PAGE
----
Gear Shots - November 2022
Tasco Scout Pants -Trevor Hansen
During a photo shoot with Deniz he said he had some pants for me to try. He likes tight pants and the Tasco Scout pants are not tight so I said I would test them. I have worn them twice and like them already. The material has a softer feel than the usual tech cloth feel found in most of the pants I have tried. I own a pair of Tasco lightweight shorts and I use them on and off the bike a lot; I see myself using the Scout pants the same way.
According to Tasco, the pants are "made with 90% REPREVE™ traceable, recycled 4-way stretch polyester spandex blend made from plastic bottles." I still have a hard time knowing the material close to my body was used as a plastic bottle that somebody slurped liquid from. The rest of the features listed below seem to work well so far. There is one feature I wonder about: the ventilated stash pockets. They work if your pants are unzipped so unless you stash your phone elsewhere these ports, or at least one of them, will not be used. Not that big a deal as I rarely feel the need to ventilate while wearing pants as it's usually cold enough to justify wearing the pants to begin with. One other feature I like is the elastic heel cuff to help with getting a foot through the narrow opening. The elastic makes it easy getting the pants on and off; this is something I wanted in a pant which I wrote about in the 7Mesh Glidepath review.
- Durable self dyed fabric
- Smartphone stash pockets double as large ventilation ports
- Zipped front pockets
- Quality SBS zippers
- Premium spring snaps
- Internal waist adjustment system
- Park pass hanging loop
- Articulated trail fit
- Triple stitch rear rise
- Elastic leg cuff for adjustable leg length
The Tasco Scout Pants come in sizes 28 - 40 // 125 USD
Race Face Covert Knee - Trevor Hansen
I have tested a number of knee pads in the last couple of years and I find myself trending towards lower profile pads. In my early days of riding I went from bare knees to big plastic shelled Stormtrooper knee pads then to skateboard bowl pads and then lower profile pads to where I am at now: Race Face Indy knees (I will post a full Indy pads and pants review later this month). I have been riding lightweight D30 knees a lot which was a bit unsettling at first but then if world champion Jesse Melamed wears them and he goes fast but does crash, they must be good. This trend with smaller and lighter knees may change if I have a big crash to the knee - knock on wooden knee. The Race Face Covert knees are definitely on the stealthy, lightweight barely any protection/will they work in a fall side of the pads spectrum.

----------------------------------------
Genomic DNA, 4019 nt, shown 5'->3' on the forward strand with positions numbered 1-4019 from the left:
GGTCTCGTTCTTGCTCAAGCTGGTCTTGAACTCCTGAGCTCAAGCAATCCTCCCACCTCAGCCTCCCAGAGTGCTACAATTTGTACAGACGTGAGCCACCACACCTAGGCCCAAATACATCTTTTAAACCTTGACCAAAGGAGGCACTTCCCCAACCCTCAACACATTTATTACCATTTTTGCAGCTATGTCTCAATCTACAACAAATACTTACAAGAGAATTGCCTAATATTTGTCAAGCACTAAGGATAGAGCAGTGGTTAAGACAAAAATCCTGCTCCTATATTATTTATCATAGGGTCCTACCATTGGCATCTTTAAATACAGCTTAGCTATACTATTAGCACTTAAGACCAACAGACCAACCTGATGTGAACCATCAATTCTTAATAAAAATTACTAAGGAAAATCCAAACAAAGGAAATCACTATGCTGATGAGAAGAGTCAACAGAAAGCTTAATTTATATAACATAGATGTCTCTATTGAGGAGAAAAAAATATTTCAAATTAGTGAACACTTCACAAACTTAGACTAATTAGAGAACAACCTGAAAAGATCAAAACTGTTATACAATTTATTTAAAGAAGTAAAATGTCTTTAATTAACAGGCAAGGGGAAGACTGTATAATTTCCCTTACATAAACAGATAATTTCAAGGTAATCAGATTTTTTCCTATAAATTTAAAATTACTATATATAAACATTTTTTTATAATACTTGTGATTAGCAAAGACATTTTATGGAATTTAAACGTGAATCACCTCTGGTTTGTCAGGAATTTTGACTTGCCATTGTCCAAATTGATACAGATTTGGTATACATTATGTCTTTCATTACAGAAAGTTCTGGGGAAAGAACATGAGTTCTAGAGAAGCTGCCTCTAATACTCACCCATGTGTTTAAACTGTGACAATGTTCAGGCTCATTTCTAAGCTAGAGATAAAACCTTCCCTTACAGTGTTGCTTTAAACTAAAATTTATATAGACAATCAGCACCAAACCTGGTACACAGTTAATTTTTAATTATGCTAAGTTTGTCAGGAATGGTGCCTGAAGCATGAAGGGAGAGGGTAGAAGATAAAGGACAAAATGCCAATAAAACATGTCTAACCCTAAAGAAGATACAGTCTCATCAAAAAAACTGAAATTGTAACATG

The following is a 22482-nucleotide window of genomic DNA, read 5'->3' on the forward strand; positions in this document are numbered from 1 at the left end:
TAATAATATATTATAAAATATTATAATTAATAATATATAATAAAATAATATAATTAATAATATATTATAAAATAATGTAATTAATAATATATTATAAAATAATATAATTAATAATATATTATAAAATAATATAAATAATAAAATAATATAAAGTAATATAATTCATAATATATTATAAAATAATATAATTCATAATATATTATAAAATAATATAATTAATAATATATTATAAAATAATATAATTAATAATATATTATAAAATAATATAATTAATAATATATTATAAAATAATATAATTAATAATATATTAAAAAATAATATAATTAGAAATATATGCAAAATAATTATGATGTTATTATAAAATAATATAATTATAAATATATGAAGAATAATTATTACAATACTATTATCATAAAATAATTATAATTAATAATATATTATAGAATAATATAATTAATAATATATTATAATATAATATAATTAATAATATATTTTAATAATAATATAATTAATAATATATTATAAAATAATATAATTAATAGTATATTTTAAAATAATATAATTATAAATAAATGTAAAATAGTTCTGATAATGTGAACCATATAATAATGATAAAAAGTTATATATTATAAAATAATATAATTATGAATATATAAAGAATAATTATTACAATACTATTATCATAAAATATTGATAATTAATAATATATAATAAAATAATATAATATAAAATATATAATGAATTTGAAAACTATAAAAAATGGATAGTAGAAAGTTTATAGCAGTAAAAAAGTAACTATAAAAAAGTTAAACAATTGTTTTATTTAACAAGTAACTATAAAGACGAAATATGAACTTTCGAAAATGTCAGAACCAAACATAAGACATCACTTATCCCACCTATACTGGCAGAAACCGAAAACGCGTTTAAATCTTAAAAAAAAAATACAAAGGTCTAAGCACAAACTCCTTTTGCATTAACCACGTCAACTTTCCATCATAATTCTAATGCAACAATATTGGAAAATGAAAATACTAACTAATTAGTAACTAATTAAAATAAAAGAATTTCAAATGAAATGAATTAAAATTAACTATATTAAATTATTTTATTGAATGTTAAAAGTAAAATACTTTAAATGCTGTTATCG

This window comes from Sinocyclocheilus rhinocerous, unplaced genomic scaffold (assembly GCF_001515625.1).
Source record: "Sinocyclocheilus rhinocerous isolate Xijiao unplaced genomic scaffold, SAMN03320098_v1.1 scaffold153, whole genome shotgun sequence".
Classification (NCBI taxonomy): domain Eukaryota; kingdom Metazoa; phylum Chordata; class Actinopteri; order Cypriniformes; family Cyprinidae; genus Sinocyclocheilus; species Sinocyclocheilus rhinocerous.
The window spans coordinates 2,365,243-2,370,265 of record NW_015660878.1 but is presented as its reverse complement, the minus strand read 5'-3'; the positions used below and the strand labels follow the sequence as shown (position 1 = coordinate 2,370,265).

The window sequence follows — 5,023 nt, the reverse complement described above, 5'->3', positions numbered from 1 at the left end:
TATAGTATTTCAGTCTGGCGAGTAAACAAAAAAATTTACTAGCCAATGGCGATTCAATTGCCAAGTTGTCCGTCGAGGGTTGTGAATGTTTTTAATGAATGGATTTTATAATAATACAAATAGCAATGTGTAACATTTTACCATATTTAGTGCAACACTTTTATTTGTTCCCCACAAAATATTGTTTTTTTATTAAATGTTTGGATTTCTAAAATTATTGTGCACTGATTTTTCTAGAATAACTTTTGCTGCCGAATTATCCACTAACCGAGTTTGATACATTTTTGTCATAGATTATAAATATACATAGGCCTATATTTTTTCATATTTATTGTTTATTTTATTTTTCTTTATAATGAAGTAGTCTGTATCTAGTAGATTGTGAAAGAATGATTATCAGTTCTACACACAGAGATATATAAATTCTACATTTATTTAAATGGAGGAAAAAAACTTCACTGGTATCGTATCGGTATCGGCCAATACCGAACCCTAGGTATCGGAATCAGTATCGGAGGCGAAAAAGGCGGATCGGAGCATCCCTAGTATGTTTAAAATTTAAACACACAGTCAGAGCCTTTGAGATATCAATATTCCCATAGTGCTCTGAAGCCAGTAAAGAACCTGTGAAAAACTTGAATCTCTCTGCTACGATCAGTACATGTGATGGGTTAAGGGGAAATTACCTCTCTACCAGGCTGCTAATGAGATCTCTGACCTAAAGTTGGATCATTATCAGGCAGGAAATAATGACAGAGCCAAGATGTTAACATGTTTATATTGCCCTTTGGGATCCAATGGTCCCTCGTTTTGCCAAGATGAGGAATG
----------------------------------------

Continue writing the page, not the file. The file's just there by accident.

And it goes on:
One test I have for knees is how good the pad is when I bang my knee against my stem when climbing tech sections of a trail. I think I experience that knee-knock more than crashes to the knees. I only did the stem-banger once during the Covert test and I could definitely feel the impact through the thin D30 Ghost foam. There was no bruising but it was enough to make me realize that Race Face has categorized these pads as trail riders for a reason. The only problem with that categorization is that when riding trail one can still wipe out at any speed and bang a knee on a rock. If anything these pads aren't so much about knee area bruising as they are about knee laceration prevention/minimization. After a few big rides on the Coverts, I just used them on days when I was riding up to trail build. They were good for this application because I don't usually ride gnar post-build due to fatigue. In addition, the pads are great for times when getting down and dirty on the knees during the build occur, and the Coverts are slim and unobtrusive for the pedal up and the inevitable forest hiking associated with building. For all the other rides I have been happily wearing the Race Face Indy knees.
RaceFace Covert knees // 119 CAD / 89 USD
Adidas Eyewear - 2 Models - Cam McRae
(Photos - Cam McRae unless noted)
I have become a full time eyewear guy. They keep me from getting too teary on cold days, give a little protection from dust when things are blown out, and deflect mud boogers when it's mucky. And of course they protect from debris that might injure us as well, although that tends to take a back seat compared to riding functionality.
And then there are those sneaky UV A and B rays that go through clouds like they aren't there and are responsible for many common eye diseases. I did some research and found an interesting paper published by the McGill University in Montreal. The TL:DR is below.
- More money ≠ more protection. Even most cheap sunglasses block almost all UV rays, although optical quality is often tied to price.